So, don’t fall into the “this is just as good as a “________” trap.  Settle at first on an affordable, but good playing instrument in order to learn to play, but then start setting aside your money for your real axe!

This is a 100% true story and I still laugh at myself over it.  I have no idea what kind of metal could melt at such a low temperature or if my oven was truly that wicked hot, but this really happened to me.  I hope you have enjoyed my recollection of the “Tone Ring Meltdown”.

Richie Dotson

01/17/2016

Pulling Tone Vs. Spending more on a Banjo for Tone

There are lots of different banjos out there and all of their manufacturers throughout the years have slightly different ideas as to what makes a good banjo.  Two truths stand out as far as I am concerned. 1, all bluegrass resonator banjos are basically a copy of a Gibson banjo and 2, through an audio processing device (i.e. microphone and amplifier) with even a modest amount of compression and equalization, almost any banjo can be made to sound balanced and nice … in the hands of a good player.

Gibson banjos made from between 1929 and 1943 are my favorite banjos.  I have worked on them, played them, and had the rare privilege of owning them and have maintaining some of the rarest of them for people for years now.  I am very proud of that.  These banjos, whether converted from tenor, plectrum or whether they are an original 5-string (RB) are uniquely powerful, especially in the higher register.  They are balanced and don’t lose power as you play in keys like Bb and B.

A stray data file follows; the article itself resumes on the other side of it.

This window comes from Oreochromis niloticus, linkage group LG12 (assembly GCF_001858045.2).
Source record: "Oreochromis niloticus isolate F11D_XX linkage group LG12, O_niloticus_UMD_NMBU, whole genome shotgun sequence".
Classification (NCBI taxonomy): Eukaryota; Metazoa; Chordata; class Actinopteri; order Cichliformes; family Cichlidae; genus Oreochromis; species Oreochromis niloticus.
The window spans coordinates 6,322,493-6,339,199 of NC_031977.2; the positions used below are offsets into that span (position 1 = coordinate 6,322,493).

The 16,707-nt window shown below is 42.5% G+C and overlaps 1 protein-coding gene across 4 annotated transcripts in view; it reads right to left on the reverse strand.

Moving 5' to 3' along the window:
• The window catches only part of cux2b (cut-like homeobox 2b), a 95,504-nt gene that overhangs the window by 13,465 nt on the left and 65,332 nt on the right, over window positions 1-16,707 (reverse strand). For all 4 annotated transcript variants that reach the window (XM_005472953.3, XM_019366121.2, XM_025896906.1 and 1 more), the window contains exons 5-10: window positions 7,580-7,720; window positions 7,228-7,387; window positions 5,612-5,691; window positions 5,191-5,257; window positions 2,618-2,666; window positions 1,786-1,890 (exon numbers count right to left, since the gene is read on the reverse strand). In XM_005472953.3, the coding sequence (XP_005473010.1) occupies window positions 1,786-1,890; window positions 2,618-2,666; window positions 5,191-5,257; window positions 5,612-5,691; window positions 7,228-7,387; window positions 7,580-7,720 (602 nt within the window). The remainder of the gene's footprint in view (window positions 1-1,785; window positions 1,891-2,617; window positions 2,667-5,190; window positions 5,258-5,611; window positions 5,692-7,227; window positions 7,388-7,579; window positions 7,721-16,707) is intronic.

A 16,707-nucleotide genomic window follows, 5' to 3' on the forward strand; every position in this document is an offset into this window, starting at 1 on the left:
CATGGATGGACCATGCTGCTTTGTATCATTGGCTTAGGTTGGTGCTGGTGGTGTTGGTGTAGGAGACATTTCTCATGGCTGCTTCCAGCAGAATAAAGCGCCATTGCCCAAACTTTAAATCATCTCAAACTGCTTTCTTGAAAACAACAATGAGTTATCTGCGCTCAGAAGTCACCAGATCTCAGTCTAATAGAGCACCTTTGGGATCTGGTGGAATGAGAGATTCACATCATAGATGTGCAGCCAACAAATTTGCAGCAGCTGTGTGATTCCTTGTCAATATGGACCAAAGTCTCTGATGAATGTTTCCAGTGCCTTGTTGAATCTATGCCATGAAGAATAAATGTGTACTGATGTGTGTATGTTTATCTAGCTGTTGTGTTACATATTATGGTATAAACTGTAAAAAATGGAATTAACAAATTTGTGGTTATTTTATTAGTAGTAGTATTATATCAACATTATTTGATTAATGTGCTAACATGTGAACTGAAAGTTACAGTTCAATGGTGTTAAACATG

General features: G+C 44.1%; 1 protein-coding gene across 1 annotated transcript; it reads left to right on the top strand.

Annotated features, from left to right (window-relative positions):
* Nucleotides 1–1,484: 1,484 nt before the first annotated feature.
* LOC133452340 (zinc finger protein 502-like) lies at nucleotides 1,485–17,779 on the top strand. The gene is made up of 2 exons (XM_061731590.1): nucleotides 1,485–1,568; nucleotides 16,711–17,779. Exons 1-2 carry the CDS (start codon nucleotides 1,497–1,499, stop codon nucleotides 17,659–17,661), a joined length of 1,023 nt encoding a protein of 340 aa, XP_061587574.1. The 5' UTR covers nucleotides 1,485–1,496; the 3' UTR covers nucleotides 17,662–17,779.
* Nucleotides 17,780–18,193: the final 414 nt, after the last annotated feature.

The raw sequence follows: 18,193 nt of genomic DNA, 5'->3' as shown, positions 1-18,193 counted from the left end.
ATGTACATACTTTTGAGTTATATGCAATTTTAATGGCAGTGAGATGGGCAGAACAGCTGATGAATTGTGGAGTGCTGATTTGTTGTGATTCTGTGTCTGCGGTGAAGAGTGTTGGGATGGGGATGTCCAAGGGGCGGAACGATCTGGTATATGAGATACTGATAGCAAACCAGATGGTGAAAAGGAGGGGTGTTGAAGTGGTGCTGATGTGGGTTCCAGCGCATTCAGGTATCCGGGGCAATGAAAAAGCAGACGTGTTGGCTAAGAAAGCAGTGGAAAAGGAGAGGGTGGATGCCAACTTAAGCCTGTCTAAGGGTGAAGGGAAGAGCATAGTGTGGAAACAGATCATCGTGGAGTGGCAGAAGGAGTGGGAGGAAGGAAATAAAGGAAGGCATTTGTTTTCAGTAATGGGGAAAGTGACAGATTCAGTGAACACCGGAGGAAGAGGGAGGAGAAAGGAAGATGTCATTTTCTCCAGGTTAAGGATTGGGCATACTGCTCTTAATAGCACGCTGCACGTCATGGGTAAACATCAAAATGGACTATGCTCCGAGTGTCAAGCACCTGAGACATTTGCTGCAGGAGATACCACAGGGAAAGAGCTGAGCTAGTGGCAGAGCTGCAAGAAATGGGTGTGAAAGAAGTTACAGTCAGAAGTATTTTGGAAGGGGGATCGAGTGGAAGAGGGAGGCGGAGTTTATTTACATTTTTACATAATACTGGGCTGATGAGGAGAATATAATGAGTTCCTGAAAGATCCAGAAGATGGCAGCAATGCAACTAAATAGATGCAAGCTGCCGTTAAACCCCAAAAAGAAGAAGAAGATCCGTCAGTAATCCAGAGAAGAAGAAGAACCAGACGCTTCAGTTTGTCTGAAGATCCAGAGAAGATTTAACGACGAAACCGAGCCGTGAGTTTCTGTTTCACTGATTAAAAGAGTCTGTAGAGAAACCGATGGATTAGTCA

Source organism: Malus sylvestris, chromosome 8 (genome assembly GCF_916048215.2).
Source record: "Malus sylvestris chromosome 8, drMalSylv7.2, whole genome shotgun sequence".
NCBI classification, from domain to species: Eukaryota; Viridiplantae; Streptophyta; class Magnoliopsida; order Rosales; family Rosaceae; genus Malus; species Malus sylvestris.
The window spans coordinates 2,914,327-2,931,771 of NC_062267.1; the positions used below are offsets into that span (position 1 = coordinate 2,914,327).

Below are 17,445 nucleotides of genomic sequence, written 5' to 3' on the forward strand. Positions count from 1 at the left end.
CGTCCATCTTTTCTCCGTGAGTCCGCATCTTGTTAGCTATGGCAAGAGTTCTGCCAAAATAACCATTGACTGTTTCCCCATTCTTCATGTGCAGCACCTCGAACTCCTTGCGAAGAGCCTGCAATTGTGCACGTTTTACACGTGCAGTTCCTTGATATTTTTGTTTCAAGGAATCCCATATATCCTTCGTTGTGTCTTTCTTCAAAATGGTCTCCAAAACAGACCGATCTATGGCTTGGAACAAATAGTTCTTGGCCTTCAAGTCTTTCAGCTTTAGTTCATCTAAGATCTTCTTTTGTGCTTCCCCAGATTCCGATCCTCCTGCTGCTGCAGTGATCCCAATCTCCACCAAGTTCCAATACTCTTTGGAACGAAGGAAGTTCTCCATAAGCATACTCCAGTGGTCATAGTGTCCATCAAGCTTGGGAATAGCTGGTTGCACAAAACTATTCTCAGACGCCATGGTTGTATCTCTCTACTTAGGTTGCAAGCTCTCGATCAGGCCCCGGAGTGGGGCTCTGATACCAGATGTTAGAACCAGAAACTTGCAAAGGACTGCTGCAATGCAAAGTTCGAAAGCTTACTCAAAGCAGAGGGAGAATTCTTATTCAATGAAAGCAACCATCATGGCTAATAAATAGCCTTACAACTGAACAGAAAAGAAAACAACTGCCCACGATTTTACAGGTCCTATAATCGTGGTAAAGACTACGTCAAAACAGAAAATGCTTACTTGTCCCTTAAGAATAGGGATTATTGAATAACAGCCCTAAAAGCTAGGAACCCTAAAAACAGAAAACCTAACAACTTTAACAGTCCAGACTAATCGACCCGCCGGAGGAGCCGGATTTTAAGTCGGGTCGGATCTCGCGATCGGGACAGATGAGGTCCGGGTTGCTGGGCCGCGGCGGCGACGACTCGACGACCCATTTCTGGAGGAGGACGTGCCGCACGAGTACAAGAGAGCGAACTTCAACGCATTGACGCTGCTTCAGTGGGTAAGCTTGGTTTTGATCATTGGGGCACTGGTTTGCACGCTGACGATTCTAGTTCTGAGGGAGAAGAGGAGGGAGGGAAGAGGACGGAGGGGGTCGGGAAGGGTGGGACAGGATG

That being said, it does take someone with a certain level of skill to bring out the best in these banjos, but that is absolutely true of any banjo.  The fact is that I have heard top notch players pick up a banjo that I know to be an inferior instrument and make it sound like a great banjo should … or as close at it will ever sound.  In other words, I have heard a professional level player pick up a banjo that should have sounded … well … like crap, and made it sound awesome.  On the other side of that coin I have heard people who were in the beginning stages of developing their playing technique pick up a $150,000.00 Pre War Gibson RB-3 flathead, all original cannon of a banjo and make it sound like a $250.00 imported piece of soon to be trash.

If I could convey what I consider the most important influence on the tone, balance and volume of any banjo, whatever level you are able to achieve where an instrument is concerned, it wouldn’t be a brand, a tone ring, a particular make, year or model … it would be your right hand.  Those who have honed the skill of pulling tone and playing with a solid powerful tone and with practiced precision can make even a mediocre banjo sound far more expensive.

They say you can’t buy happiness, but the truth is that you can’t by tone and clarity by spending more on your banjo.  Don’t get me wrong … I think you should get the best banjo that you can afford because it will make you want to play more and it will be something that you want to pick up as often as you can.  You should also have it set up professionally for optimum tone and playability.  For everything else, you must earn that by spending the time necessary to develop the skill of pulling tone.  Then, when your ear gains a more sophisticated sensitivity for finer tone you will hear the difference in the banjos that cost a whole lot more.

I will warn you, though… once you are able to hear it you won’t be satisfied until you have obtained it.

Richie Dotson

December 28, 2015